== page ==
February 2020 E-Bulletin for Arbitrators

This month's E-Bulletin topics include:

  1. Revisions to AF Agreements
  2. Arbitrators Needed
  3. Post-Decision Inquiries in TRS
  4. Arbitrator Obligations: Remember Rule 3-5!
  5. How Many "Credits" Do I Receive for Hearing TRS Cases?
  6. Damage Disputes Decisions: A Reflection on Quality
  7. Educational Opportunities
  8. Preserving Neutrality, Privacy, and Confidentiality
  9. Valuable Studies

Revisions to AF Agreements

Image of someone signing a piece of paperUpdates to Article Fifth and Sixth of the AF Agreements have been made to include arbitrator participation. These changes will become effective March 1, 2020.

Article Fifth – AF’s Function and Authority
  • (c) determine qualification criteria, provide for the selection and appointment of arbitrators, and establish arbitrator participation requirements for the signatory companies;
Article Sixth – Arbitrator Participation
  • Signatory companies agree to provide qualified arbitrators from among full-time employees, and hear as many cases as they file.
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Arbitrators Needed

Image of business people around a table with a man and woman shaking handsEffective June 2, 2020, AF is implementing the Member Participation Policy to ensure timely resolution of arbitration cases.

Do you know someone qualified to hear cases? Please notify your AF Arbitration Manager and forward them a link to our website for more information.
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Post-Decision Inquiries in TRS

Conceptual image of question marksSometimes, clarification from the arbitrator is needed on a published decision. When this occurs, AF sends the arbitrator an email notification, which includes details about the inquiry and a link to respond to it. 
  • Please respond within 24 hours of receipt for prompt resolution of the issue.
  • Note the email indicates “do not reply” because it is not monitored.
  • Use the post decision inquiry details link, as shown in the message below, to respond. 
Screenshot of a PDI notification
For more information to complete the response, including navigation, please view our PDI job aid
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Arbitrator Obligations: Remember Rule 3-5!

Image of wood blocks with various words on them; one red block with the word rules on itThe role of an arbitrator is to be a neutral evaluator. This includes reviewing the case thoroughly and considering whether the arguments made by each party are supported by a preponderance of the evidence.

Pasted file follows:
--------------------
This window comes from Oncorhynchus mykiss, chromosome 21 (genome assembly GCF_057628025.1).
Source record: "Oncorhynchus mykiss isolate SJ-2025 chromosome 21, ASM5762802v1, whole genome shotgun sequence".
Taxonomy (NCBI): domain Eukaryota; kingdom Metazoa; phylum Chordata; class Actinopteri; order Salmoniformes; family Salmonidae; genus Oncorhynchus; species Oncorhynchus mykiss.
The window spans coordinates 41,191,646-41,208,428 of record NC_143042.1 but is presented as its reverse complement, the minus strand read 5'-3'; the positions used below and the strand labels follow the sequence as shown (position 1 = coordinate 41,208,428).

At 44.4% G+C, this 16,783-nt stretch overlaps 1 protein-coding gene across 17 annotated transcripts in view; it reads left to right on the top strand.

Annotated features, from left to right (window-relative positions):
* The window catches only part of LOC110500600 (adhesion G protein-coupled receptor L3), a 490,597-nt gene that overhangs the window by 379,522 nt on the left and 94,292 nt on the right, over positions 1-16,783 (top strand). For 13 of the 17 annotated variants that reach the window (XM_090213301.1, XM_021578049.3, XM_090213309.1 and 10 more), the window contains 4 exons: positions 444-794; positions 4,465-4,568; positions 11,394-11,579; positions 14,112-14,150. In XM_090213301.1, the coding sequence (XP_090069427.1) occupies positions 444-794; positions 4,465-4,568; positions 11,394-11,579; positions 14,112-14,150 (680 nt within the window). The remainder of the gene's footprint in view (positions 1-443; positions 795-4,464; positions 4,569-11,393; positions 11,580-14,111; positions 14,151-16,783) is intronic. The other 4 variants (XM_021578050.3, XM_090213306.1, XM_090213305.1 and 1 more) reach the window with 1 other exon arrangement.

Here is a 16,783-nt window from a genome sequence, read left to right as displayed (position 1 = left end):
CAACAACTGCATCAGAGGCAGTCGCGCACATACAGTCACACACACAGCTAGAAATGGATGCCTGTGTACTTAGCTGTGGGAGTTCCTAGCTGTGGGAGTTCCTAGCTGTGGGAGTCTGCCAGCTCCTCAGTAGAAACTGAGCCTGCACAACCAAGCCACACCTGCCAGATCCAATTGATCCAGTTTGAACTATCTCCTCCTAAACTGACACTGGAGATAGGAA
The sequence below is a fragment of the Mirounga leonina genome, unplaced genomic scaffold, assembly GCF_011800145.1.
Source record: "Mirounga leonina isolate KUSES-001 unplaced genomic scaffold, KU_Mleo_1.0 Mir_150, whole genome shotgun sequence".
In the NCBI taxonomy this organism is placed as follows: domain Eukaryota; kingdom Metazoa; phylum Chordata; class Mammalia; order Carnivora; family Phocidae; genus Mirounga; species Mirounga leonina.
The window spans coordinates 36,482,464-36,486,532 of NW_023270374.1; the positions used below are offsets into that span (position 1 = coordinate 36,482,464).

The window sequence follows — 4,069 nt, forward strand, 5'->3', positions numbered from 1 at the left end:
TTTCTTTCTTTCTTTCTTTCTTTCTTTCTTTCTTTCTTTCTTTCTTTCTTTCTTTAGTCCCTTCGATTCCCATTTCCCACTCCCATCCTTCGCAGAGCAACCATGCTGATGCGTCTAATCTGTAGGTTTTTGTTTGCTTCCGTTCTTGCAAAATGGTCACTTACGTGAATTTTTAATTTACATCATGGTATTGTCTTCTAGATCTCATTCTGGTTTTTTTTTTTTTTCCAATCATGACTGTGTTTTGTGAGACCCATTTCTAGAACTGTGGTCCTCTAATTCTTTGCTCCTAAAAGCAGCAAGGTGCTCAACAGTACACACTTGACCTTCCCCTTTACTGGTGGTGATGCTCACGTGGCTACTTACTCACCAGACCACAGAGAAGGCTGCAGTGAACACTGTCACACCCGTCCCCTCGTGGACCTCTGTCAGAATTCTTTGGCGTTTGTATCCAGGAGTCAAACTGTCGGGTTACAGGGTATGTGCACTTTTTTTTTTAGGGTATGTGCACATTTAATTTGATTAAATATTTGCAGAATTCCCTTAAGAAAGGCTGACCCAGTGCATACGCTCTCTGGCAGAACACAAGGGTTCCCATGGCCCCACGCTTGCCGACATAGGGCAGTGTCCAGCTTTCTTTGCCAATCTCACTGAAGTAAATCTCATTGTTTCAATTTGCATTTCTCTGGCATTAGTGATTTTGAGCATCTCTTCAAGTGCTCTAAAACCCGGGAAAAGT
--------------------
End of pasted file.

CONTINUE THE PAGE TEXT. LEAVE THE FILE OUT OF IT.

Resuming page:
An arbitrator must resolve the dispute as it is presented by the parties and should never add arguments, enter pleadings, raise exclusions, request a deferment, or dispute damages on behalf of any party to the arbitration case. Arbitrator consideration of evidence is limited to items that are listed and submitted by each party. 

Please take a moment to review 3-5 below, from Arbitration Forums, Inc. Rules, for clarification on what an arbitrator may consider when deciding a case:

Image of rule 3-5
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How Many "Credits" Do I Receive for Hearing TRS Cases?

Image of the scales of justice on a tableIn TRS, the term “Feature” refers to a set of damages for a claim, such as auto damages. 

If a Recovering Party seeks recovery of auto damages, and the Adverse Party answers and defends its theory of liability and/or damages but does not file a counterclaim, there is one Feature on the case and the arbitrator receives one credit. If the Adverse Party files a counterclaim that details and supports its damages, the arbitrator receives two credits because there are two Features on that case. 

If the Adverse Party instead indicates that it has a counterclaim with a total loss pending, the case has potential for two Features. After the Adverse Party completes its salvage sale and has a final subrogation figure, if liability is decided in favor of the Adverse Party, the Adverse Party can then file its damages and a new arbitrator receives the case. That new arbitrator will get one credit for handling the Feature submitted as a counterclaim.